Sanskrit dictionary

Source: DDSA: The practical Sanskrit-English dictionary

Karpaṭa (कर्पट).—

1) Old, ragged or patched garment.

2) A piece of cloth, strip.

3) A soiled garment; or a red coloured garment.

4) A cloth; Pañcatantra (Bombay) 5.

Derivable forms: karpaṭaḥ (कर्पटः), karpaṭam (कर्पटम्).

--- OR ---

Kārpaṭa (कार्पट).—[karpaṭa-aṇ]

1) A petitioner, a suitor, a candidate.

2) A rag.

3) Lac.

Derivable forms: kārpaṭaḥ (कार्पटः).

Source: Cologne Digital Sanskrit Dictionaries: Shabda-Sagara Sanskrit-English Dictionary

Karpaṭa (कर्पट).—m.

(-ṭaḥ) Old and patched or ragged garments. E. kṛp to be able, and aṭan aff.

--- OR ---

Kārpaṭa (कार्पट).—m.

(-ṭaḥ) 1. Lac, the animal dye. 2. A petitioner, a suitor, one who begs for employment, &c.

Source: Cologne Digital Sanskrit Dictionaries: Benfey Sanskrit-English Dictionary

Karpaṭa (कर्पट).— (this and some of the following words seem to be derived from a base karp = [Latin] carpo), m. and n. Rags, [Pañcatantra] 236, 25.

Source: Cologne Digital Sanskrit Dictionaries: Cappeller Sanskrit-English Dictionary

Karpaṭa (कर्पट).—[neuter] rag, patch.

Source: Cologne Digital Sanskrit Dictionaries: Monier-Williams Sanskrit-English Dictionary

1) Karpaṭa (कर्पट):—n. (as m., [cf. Lexicographers, esp. such as amarasiṃha, halāyudha, hemacandra, etc.]) old or patched or ragged garments, a patch, rag, [Pañcatantra; Kathāsaritsāgara] etc.

2) Name of a mountain, [Kālikā-purāṇa]

3) Kārpaṭa (कार्पट):—m. ([from] karpaṭa), ‘one dressed in ragged garments’, a beggar, petitioner, suitor, [cf. Lexicographers, esp. such as amarasiṃha, halāyudha, hemacandra, etc.]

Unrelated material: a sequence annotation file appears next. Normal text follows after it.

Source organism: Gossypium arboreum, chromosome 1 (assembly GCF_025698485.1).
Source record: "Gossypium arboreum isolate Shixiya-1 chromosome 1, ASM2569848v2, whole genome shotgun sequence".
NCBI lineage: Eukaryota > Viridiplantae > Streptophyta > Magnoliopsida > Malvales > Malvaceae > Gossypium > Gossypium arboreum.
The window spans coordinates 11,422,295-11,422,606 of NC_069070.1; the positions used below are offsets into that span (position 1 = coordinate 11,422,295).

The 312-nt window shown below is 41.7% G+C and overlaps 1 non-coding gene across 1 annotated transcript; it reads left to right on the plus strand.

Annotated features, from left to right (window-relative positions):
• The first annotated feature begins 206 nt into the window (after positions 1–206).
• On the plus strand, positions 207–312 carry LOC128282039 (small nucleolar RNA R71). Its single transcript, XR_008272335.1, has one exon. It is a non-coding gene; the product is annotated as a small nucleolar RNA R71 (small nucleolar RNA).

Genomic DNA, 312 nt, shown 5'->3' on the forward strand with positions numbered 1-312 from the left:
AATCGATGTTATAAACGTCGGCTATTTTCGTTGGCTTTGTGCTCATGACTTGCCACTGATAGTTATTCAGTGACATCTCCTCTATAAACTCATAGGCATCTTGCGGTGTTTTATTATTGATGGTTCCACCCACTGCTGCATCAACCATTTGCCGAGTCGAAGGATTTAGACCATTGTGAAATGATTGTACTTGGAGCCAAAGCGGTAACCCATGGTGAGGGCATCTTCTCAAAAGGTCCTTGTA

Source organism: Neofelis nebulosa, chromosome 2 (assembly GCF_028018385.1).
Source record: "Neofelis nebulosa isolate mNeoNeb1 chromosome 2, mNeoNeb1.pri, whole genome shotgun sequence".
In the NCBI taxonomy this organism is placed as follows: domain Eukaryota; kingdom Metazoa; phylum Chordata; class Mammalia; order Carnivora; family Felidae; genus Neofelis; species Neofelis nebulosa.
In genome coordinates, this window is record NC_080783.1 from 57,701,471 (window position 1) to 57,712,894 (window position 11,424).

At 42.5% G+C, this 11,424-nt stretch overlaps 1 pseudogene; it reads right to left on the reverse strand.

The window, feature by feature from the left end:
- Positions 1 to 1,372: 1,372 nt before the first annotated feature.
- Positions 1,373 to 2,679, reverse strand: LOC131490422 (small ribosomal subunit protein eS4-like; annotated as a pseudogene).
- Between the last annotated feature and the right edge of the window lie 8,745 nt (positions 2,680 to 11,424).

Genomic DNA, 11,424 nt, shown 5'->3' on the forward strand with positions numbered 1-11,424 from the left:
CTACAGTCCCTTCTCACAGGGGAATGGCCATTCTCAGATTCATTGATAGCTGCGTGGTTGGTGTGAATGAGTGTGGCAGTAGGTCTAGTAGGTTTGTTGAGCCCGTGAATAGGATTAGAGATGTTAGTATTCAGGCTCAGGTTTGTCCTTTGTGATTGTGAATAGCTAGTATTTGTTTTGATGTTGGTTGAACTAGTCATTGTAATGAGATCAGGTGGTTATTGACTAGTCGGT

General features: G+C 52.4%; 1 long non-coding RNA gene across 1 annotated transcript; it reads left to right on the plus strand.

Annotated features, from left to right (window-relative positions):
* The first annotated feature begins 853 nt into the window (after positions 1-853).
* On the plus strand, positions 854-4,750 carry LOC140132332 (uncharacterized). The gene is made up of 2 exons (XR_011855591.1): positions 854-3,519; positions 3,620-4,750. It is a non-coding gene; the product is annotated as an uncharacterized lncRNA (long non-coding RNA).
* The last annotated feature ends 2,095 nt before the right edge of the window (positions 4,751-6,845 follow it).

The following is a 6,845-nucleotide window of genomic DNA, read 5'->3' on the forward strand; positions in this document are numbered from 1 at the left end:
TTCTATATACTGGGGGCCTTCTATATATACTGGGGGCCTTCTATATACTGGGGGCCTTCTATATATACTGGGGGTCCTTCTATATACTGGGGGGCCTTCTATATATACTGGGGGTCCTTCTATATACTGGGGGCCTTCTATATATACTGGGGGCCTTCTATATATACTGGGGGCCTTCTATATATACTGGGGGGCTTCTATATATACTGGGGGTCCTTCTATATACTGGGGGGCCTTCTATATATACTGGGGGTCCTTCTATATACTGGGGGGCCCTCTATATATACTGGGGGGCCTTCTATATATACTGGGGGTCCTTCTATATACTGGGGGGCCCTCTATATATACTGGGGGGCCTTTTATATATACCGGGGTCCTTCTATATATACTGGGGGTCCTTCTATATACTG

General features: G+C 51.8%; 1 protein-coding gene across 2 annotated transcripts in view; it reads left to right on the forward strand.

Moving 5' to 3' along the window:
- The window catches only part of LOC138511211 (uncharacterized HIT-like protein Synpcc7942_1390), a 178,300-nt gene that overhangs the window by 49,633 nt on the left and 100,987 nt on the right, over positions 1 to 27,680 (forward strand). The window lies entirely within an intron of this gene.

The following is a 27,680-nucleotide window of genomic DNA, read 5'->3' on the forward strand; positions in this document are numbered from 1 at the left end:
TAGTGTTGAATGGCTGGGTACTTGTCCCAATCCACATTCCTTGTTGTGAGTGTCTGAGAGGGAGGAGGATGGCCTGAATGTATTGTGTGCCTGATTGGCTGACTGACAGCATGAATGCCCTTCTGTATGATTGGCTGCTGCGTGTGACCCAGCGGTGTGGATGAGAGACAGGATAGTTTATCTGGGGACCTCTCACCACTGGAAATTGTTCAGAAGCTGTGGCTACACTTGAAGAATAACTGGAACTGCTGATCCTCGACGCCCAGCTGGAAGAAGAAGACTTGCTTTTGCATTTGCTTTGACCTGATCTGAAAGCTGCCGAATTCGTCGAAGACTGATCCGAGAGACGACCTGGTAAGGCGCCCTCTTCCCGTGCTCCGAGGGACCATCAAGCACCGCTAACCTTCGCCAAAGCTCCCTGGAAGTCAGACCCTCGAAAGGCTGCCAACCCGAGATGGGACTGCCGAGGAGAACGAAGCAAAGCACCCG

4) lac, [cf. Lexicographers, esp. such as amarasiṃha, halāyudha, hemacandra, etc.]

Source: Cologne Digital Sanskrit Dictionaries: Yates Sanskrit-English Dictionary

1) Karpaṭa (कर्पट):—(ṭaḥ) 1. m. Old ragged garment.

2) Kārpaṭa (कार्पट):—(ṭaḥ) 1. m. Lac; a petitioner.

Source: DDSA: Paia-sadda-mahannavo; a comprehensive Prakrit Hindi dictionary (S)

Karpaṭa (कर्पट) in the Sanskrit language is related to the Prakrit word: Kappaḍa.

[Sanskrit to German]

Karpata in German

context information

Sanskrit, also spelled संस्कृतम् (saṃskṛtam), is an ancient language of India commonly seen as the grandmother of the Indo-European language family (even English!). Closely allied with Prakrit and Pali, Sanskrit is more exhaustive in both grammar and terms and has the most extensive collection of literature in the world, greatly surpassing its sister-languages Greek and Latin.

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Kannada-English dictionary

Source: Alar: Kannada-English corpus

Karpaṭa (ಕರ್ಪಟ):—

1) [noun] a woven, knitted or pressed fabric of fibrous material, as cotton, wool, silk, synthetic fibers, etc. ; a cloth.

2) [noun] a waste piece of cloth, esp. one that is old or torn; rag.

context information

Kannada is a Dravidian language (as opposed to the Indo-European language family) mainly spoken in the southwestern region of India.